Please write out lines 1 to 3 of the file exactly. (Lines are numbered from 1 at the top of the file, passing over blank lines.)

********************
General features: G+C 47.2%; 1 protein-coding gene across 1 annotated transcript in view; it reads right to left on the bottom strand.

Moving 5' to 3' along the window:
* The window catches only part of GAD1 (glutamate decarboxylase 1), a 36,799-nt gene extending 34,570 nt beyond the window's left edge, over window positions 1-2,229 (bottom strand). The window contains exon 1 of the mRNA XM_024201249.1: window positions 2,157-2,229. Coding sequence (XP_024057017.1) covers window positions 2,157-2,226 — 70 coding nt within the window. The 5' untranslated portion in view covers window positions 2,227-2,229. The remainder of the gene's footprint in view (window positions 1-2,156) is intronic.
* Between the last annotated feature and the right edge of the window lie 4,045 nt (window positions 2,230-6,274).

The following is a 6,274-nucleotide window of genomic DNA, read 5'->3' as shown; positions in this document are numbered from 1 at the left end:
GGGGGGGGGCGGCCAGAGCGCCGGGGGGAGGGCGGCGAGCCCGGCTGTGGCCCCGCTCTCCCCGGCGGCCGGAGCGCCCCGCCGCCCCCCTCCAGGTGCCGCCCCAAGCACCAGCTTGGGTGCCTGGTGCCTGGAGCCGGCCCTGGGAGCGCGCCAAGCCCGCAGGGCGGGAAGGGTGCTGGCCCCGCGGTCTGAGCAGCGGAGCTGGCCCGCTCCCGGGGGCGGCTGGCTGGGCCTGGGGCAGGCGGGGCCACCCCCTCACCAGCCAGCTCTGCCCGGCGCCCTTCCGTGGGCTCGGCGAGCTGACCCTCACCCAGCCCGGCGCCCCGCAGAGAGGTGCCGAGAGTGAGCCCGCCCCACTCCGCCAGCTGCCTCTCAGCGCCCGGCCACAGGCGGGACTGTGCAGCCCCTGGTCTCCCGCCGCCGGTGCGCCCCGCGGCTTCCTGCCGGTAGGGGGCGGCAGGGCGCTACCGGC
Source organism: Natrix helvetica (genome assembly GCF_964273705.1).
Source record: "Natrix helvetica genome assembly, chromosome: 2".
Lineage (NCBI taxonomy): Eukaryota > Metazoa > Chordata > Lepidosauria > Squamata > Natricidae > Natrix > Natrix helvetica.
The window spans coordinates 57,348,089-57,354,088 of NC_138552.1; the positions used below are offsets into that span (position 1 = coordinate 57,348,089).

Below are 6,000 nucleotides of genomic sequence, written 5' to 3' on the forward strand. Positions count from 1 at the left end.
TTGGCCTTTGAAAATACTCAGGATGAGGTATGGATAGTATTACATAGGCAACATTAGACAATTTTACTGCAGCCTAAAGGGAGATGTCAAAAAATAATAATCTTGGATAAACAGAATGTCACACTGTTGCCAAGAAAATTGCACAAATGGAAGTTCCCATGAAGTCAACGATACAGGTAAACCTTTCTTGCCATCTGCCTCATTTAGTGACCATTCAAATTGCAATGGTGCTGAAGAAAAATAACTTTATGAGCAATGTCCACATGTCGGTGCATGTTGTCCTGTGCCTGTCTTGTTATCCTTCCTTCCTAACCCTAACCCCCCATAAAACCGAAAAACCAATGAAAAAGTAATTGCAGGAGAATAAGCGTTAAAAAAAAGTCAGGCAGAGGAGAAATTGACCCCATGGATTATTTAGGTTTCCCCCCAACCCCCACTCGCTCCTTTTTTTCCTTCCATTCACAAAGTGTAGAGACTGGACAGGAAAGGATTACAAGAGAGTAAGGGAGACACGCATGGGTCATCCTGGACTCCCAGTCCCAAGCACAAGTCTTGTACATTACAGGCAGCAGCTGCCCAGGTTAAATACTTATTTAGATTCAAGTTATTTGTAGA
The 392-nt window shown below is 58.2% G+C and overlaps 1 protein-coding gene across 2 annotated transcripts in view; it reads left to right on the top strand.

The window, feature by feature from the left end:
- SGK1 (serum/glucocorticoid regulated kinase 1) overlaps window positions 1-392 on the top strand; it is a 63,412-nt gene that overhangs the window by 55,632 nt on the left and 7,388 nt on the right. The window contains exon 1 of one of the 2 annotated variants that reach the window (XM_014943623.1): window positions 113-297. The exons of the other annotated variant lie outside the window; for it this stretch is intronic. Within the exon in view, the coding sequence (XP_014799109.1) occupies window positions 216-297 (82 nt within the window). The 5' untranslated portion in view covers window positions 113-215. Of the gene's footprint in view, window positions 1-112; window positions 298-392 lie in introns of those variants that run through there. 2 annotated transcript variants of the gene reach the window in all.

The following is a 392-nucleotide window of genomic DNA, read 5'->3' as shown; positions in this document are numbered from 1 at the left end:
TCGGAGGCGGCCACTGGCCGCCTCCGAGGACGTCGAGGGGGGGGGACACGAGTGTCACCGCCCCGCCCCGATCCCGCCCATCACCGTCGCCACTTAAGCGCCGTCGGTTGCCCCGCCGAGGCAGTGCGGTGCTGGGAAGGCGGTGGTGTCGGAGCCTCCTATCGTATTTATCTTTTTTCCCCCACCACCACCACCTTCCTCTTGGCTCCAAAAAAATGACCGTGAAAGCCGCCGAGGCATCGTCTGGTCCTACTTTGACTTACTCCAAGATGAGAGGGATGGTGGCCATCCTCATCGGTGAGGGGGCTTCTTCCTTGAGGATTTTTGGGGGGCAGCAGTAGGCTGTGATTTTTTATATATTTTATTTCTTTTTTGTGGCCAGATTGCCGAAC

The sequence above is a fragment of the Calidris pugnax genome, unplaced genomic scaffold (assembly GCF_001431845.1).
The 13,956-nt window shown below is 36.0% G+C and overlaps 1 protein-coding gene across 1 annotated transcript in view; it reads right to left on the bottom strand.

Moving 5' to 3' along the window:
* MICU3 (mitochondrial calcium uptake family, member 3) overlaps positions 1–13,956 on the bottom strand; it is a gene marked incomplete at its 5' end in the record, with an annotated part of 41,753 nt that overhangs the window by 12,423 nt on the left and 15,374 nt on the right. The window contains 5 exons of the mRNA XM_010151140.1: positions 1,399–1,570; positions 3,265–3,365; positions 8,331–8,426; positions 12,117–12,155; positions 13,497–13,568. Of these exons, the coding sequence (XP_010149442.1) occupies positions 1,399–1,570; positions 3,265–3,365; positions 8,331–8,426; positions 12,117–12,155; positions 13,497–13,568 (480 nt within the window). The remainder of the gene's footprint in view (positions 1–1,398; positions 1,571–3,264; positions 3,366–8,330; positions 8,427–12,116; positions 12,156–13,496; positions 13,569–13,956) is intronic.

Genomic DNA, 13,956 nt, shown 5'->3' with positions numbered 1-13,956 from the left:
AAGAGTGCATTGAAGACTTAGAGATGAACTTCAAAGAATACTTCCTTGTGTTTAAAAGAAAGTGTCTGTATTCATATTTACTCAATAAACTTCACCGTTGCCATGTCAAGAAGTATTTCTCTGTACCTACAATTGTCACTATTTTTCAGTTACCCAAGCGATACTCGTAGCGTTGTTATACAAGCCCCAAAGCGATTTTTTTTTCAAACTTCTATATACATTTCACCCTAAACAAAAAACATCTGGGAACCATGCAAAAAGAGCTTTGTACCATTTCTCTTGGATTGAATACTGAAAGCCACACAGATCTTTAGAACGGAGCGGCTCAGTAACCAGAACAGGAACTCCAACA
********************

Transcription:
General features: G+C 47.2%; 1 protein-coding gene across 1 annotated transcript in view; it reads right to left on the bottom strand.

Moving 5' to 3' along the window:
* The window catches only part of GAD1 (glutamate decarboxylase 1), a 36,799-nt gene extending 34,570 nt beyond the window's left edge, over window positions 1-2,229 (bottom strand). The window contains exon 1 of the mRNA XM_024201249.1: window positions 2,157-2,229. Coding sequence (XP_024057017.1) covers window positions 2,157-2,226 — 70 coding nt within the window. The 5' untranslated portion in view covers window positions 2,227-2,229. The remainder of the gene's footprint in view (window positions 1-2,156) is intronic.